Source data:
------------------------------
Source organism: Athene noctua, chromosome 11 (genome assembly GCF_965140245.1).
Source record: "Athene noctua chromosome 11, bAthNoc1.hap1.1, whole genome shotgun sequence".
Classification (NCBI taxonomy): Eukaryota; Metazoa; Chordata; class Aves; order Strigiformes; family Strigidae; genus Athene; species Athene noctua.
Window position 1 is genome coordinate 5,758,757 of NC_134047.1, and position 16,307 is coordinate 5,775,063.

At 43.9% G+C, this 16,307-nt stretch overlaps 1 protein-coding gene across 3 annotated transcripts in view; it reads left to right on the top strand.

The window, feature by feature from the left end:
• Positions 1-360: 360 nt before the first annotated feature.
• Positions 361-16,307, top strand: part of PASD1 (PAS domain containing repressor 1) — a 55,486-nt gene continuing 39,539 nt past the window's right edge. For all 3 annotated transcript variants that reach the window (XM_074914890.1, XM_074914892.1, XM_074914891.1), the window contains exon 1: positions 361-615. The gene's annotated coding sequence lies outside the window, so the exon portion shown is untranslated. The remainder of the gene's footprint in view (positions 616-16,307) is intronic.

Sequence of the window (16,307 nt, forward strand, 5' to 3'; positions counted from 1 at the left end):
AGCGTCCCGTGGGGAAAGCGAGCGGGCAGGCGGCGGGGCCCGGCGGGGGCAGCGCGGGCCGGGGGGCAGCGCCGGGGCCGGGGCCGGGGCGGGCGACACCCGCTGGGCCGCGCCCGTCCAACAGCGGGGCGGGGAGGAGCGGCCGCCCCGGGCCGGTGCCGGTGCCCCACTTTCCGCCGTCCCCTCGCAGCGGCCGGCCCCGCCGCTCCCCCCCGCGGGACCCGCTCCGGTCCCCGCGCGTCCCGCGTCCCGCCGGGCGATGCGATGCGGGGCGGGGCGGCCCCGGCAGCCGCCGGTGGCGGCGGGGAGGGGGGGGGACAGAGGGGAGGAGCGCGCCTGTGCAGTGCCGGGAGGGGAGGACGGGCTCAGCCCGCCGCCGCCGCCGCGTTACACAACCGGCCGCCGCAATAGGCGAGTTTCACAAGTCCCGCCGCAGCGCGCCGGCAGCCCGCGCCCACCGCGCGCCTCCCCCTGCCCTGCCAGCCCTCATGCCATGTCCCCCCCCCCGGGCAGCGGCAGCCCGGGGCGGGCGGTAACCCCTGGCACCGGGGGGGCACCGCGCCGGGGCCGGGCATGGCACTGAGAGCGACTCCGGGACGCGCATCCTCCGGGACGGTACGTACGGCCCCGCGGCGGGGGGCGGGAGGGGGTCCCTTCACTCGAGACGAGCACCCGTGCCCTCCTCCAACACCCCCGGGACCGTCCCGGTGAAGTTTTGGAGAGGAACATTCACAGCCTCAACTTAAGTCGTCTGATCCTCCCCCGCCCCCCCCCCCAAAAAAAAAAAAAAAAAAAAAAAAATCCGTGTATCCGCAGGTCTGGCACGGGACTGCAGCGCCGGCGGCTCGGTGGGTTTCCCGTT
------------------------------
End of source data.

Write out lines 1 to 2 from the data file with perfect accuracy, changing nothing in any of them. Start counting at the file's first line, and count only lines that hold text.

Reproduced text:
Source organism: Athene noctua, chromosome 11 (genome assembly GCF_965140245.1).
Source record: "Athene noctua chromosome 11, bAthNoc1.hap1.1, whole genome shotgun sequence".